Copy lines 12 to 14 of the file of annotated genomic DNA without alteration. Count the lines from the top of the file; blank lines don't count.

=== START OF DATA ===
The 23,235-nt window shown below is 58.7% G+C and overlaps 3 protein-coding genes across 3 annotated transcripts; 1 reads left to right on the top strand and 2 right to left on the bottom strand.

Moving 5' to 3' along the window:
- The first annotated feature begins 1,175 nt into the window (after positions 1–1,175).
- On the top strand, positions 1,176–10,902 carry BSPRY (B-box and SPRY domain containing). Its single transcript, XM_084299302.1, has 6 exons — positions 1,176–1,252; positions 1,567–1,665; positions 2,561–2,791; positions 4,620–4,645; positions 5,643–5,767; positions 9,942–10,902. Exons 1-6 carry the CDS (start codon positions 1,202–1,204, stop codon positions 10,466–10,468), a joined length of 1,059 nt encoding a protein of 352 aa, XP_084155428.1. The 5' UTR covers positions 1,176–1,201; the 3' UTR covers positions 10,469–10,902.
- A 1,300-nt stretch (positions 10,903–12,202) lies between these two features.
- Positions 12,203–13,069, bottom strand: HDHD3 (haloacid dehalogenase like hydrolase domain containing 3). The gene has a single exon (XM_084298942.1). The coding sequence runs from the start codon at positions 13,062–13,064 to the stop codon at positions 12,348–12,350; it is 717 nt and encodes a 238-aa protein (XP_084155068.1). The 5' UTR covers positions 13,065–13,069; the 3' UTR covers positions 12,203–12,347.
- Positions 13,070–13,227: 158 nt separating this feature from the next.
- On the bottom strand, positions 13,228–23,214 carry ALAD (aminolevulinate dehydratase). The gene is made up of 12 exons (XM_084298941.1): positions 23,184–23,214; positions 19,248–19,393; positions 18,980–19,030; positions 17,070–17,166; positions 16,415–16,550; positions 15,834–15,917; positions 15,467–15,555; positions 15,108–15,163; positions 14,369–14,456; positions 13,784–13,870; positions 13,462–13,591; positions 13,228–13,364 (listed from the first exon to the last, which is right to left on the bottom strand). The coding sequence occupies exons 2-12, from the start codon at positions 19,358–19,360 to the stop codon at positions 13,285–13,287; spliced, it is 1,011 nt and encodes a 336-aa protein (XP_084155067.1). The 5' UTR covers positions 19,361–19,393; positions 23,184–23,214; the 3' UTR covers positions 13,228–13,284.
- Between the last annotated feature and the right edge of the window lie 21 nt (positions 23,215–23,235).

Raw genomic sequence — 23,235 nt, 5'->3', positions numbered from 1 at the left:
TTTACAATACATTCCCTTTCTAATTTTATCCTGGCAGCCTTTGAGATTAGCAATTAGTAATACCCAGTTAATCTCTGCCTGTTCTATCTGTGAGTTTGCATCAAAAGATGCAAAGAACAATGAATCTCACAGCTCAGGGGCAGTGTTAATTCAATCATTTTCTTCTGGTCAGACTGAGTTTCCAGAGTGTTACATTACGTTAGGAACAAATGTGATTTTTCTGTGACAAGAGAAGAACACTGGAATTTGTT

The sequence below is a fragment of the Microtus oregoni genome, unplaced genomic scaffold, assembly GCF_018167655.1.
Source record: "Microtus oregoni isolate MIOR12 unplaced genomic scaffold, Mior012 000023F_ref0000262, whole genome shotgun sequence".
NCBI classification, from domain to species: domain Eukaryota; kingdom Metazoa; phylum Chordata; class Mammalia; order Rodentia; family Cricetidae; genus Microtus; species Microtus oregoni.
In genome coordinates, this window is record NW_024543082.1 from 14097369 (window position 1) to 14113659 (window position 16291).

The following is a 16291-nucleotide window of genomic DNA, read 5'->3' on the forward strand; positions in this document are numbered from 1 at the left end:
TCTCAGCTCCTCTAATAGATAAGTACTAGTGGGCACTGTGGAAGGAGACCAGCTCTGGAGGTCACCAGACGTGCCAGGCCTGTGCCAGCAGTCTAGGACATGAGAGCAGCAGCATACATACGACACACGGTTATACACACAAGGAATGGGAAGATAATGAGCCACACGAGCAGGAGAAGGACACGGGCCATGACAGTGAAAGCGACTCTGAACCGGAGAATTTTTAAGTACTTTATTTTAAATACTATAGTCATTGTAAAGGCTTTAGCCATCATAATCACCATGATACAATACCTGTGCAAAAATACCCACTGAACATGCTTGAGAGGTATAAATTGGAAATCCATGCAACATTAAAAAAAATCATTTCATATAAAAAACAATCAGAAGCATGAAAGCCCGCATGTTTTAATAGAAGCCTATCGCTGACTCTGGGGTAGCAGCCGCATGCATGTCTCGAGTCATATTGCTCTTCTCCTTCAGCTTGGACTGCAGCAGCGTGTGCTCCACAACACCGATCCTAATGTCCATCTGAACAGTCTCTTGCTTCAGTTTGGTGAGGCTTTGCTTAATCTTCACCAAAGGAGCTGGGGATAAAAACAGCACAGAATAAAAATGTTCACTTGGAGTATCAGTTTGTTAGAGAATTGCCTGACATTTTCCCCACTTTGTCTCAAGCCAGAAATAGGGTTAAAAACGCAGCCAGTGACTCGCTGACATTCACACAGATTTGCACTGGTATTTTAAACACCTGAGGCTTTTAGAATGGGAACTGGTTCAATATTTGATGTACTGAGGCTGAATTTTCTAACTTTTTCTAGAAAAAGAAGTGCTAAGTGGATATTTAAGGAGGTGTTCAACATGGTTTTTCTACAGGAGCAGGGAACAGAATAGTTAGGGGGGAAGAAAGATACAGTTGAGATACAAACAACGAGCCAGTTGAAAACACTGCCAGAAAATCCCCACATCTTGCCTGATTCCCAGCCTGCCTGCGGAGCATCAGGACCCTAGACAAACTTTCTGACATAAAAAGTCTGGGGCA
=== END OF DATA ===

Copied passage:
The sequence below is a fragment of the Microtus oregoni genome, unplaced genomic scaffold, assembly GCF_018167655.1.
Source record: "Microtus oregoni isolate MIOR12 unplaced genomic scaffold, Mior012 000023F_ref0000262, whole genome shotgun sequence".
NCBI classification, from domain to species: domain Eukaryota; kingdom Metazoa; phylum Chordata; class Mammalia; order Rodentia; family Cricetidae; genus Microtus; species Microtus oregoni.